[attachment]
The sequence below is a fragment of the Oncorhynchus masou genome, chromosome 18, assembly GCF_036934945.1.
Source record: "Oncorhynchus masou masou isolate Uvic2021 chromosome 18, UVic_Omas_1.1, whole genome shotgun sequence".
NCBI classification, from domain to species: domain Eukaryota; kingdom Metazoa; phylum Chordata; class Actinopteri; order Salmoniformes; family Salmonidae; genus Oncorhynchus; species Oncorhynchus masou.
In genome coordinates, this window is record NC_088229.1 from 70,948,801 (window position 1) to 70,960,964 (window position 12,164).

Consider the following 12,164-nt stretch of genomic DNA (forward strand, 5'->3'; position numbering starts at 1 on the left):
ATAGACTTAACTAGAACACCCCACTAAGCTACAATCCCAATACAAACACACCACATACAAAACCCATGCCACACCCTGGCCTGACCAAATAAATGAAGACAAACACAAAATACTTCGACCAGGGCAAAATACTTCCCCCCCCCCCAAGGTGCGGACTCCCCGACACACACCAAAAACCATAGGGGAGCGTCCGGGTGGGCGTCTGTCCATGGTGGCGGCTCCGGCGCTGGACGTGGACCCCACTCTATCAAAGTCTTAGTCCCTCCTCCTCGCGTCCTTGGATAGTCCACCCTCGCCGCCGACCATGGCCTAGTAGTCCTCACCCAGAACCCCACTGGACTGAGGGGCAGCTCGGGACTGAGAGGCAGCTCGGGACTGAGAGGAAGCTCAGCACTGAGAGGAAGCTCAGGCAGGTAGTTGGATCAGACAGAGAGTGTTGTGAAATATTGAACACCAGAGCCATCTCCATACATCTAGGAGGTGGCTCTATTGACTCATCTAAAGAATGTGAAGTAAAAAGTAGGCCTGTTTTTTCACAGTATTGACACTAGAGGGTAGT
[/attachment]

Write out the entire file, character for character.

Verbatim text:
The sequence below is a fragment of the Oncorhynchus masou genome, chromosome 18, assembly GCF_036934945.1.
Source record: "Oncorhynchus masou masou isolate Uvic2021 chromosome 18, UVic_Omas_1.1, whole genome shotgun sequence".
NCBI classification, from domain to species: domain Eukaryota; kingdom Metazoa; phylum Chordata; class Actinopteri; order Salmoniformes; family Salmonidae; genus Oncorhynchus; species Oncorhynchus masou.
In genome coordinates, this window is record NC_088229.1 from 70,948,801 (window position 1) to 70,960,964 (window position 12,164).

Consider the following 12,164-nt stretch of genomic DNA (forward strand, 5'->3'; position numbering starts at 1 on the left):
ATAGACTTAACTAGAACACCCCACTAAGCTACAATCCCAATACAAACACACCACATACAAAACCCATGCCACACCCTGGCCTGACCAAATAAATGAAGACAAACACAAAATACTTCGACCAGGGCAAAATACTTCCCCCCCCCCCAAGGTGCGGACTCCCCGACACACACCAAAAACCATAGGGGAGCGTCCGGGTGGGCGTCTGTCCATGGTGGCGGCTCCGGCGCTGGACGTGGACCCCACTCTATCAAAGTCTTAGTCCCTCCTCCTCGCGTCCTTGGATAGTCCACCCTCGCCGCCGACCATGGCCTAGTAGTCCTCACCCAGAACCCCACTGGACTGAGGGGCAGCTCGGGACTGAGAGGCAGCTCGGGACTGAGAGGAAGCTCAGCACTGAGAGGAAGCTCAGGCAGGTAGTTGGATCAGACAGAGAGTGTTGTGAAATATTGAACACCAGAGCCATCTCCATACATCTAGGAGGTGGCTCTATTGACTCATCTAAAGAATGTGAAGTAAAAAGTAGGCCTGTTTTTTCACAGTATTGACACTAGAGGGTAGT